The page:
PHOTO : Devices - Nanostructured optical filters

Research Topics - PHOTO / Photonic devices / Nanostructured optical filters

The use of periodic structures to make devices for free space optics has led to a proliferation of work in recent years on structures known as "High Contrast Gratings" (HCG), "Zero Contrast Gratings" (ZCG) or "Flat Optics"... The applications are numerous, ranging from simple spectral or spatial filtering to the creation of 3D imaging systems. This is an extremely open field of research, in which many conceptual and technological obstacles still need to be overcome. In this very rich field, and in particular to meet the growing needs for space observation processed by the CNES in Toulouse, we have focused our studies on a new generation of nanostructured spectral filters, which should ideally be ultra-selective, wavelength-tunable and independent of polarization.

Guided mode resonant filters (GMRFs)

Resonant filters are of great interest because they make ultra-selective filters from a relatively simple structure. This structure consists of a dielectric guide corrugated with a shallow sub-wavelength grating. Out of resonance, the structure reflects and transmits light with reflectivity and transmission properties very close to those of the stack of dielectric layers. We were able to propose and demonstrate an innovative concept of resonant grating filters combining two simple optical waveguides and two crossed 1D gratings. In the near infrared range, we have thus demonstrated an operation in reflection under oblique incidence, with tunability over a wide spectral band (> 100 nm), a selectivity of less than 1 nm (quality factor ~ 2300), and an independence to polarization better than 97%. Recent works focus on the study and demonstration of devices operating in transmission, exploiting several simultaneous resonances (ZCG filters). This work was the subject of a PhD thesis in collaboration with Safran-REOSC, defended in 2018 (thesis by Léopold Macé).


             Cartographie de réflectivité d’un filtre GMRF en filière Si_a/SiO2 fabriqué par nanoimprint (gauche). Et spectres de réflectivité et transmission mesurés (droite).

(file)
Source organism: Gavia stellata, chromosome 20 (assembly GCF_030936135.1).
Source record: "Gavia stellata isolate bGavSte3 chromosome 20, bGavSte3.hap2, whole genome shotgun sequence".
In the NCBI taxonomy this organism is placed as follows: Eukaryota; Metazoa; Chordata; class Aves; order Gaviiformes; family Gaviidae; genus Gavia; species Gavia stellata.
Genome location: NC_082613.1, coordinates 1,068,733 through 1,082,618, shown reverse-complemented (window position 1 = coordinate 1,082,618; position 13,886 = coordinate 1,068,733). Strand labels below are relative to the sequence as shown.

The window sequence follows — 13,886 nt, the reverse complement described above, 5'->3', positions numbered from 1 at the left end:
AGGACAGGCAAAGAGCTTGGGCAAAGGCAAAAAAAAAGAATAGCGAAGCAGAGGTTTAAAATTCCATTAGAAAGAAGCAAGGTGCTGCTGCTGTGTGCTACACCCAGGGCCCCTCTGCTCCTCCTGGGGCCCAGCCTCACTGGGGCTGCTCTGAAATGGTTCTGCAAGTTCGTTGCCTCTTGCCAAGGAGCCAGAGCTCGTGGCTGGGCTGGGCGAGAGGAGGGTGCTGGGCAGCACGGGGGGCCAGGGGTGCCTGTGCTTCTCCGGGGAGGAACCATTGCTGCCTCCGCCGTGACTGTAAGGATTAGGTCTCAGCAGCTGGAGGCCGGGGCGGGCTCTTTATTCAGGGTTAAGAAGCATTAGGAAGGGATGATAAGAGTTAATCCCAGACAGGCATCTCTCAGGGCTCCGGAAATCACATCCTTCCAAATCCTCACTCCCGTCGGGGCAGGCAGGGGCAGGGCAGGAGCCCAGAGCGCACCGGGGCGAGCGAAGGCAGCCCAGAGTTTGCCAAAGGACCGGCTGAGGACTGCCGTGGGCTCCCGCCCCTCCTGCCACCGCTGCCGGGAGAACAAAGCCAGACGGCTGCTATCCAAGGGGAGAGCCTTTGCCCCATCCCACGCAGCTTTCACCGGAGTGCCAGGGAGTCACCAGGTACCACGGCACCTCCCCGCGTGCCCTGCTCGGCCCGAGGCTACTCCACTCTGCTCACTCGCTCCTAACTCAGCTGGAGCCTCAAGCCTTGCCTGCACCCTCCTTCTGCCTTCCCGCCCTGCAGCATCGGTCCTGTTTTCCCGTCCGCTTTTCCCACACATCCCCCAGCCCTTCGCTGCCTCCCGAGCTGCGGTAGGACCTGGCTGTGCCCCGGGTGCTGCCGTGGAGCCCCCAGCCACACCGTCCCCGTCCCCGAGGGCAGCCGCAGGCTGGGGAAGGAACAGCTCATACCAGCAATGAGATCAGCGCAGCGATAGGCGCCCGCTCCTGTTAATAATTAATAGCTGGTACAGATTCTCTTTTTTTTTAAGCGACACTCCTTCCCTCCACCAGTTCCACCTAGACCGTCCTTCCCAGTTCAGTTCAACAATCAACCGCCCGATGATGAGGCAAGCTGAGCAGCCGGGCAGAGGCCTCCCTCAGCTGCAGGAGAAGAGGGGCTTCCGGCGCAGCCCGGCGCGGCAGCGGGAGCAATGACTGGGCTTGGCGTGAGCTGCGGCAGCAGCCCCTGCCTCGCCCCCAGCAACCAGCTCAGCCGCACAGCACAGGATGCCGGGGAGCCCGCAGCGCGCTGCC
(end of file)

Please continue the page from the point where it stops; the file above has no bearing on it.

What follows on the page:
Left: reflectivity mapping of a GMRF filter made by nanoimprint with aSi/SiO2 technology. Right: measured reflectivity and transmission spectra.


Related publications:
L. Macé, O. Gauthier-Lafaye, A. Monmayrant, S. Calvez, H. Camon, and H. Leplan, “Highly-resonant two-polarization transmission guided-mode resonance filter,” AIP Advances 8, no. 11, 115228, 2018.

A.-L. Fehrembach, K. Sharshavina, F. Lemarchand, E. Popov, A. Monmayrant, P. Arguel, and O. Gauthier-Lafaye, "2 × 1D crossed strongly modulated gratings for polarization independent tunable narrowband transmission filters," JOSA A 34 (2), 234-240, 2017.
Léopold Macé, O. Gauthier-Lafaye, A. Monmayrant, H. Camon, "Design of angularly tolerant zero-contrast grating filters for pixelated filtering in the mid-IR range," J. Opt. Soc. Am. A 34, 657-665, 2017.

A. Monmayrant, S. Aouba, K. Chan Shin Yu, P. Arguel, A.-L. Fehrembach, A. Sentenac, O. Gauthier-Lafaye, "Experimental demonstration of 1D crossed gratings for polarization-independent high-Q filtering," Opt. Lett. 39 (20), 6038-6041, 2014. 

CRIGFs filters

Resonant grating filters demonstrate an angular tunability that is particularly interesting for tunable filtering applications. However, this tunability is the source of their greatest weakness: their lack of angular tolerance, especially for fine spectral filters. Therefore we have been interested in a new generation of nanostructured filters, proposed by Professor Ura's team at the Kyoto Institute of Technology. After initial experimental demonstrations of fabrication and characterization of the high angular tolerance of these new devices, we started to work on the physics behind these filters and their modelling, in collaboration with the Institut Fresnel. We were thus able to show some insight on the specific operating regime of these filters based on the coupling between propagative modes in air with confined modes trapped in a planar cavity. Our work now focuses on the possibility of using these confined modes to give birth to a new family of devices providing non-linear optical functions, in the framework of a thesis co-supervised with the Institut Fresnel.


(a) : image de la réflectivité du CRIGF (zone centrale uniquement) aux longueurs d’onde précisées. (b) image hyperspectrale de la réflectivité locale d’un CRIGF selon son axe de périodicité (coll. B. Cluzel, Univ. Dijon).

(a) Image of the CRIGF reflectivity (center zone only) at the considered wavelengths. (b) Hyperspectral image of the local reflectivity of a CRIGF along its periodicity axis (coll. B. Cluzel, Univ. Dijon).


Related publications:
S. Augé, S. Gluchko, A. L. Fehrembach, E. Popov, T. Antoni, S. Pelloquin, A. Arnoult, A. Monmayrant, and O. Gauthier-Lafaye, "Mid-infrared cavity resonator integrated grating filters," Opt. Express 26, 27014-27020, 2018.

Sylvain Augé, A. Monmayrant, S. Pelloquin, J. B. Doucet, and O. Gauthier-Lafaye, "Tunable graded cavity resonator integrated grating filters," Opt. Express 25, 12415-12420, 2017.

P. C. Chaumet, G. Demésy, O. Gauthier-Lafaye, A. Sentenac, E. Popov, and A.-L. Fehrembach, "Electromagnetic modeling of large subwavelength-patterned highly resonant structures," Opt. Lett. 41, 2358-2361, 2016.

R. Laberdesque, O. Gauthier-Lafaye, H. Camon, A. Monmayrant, M. Petit, O. Demichel, and B. Cluzel, "High-order modes in cavity-resonator-integrated guided-mode resonance filters (CRIGFs)," JOSA A 32, 1972-1981, 2015.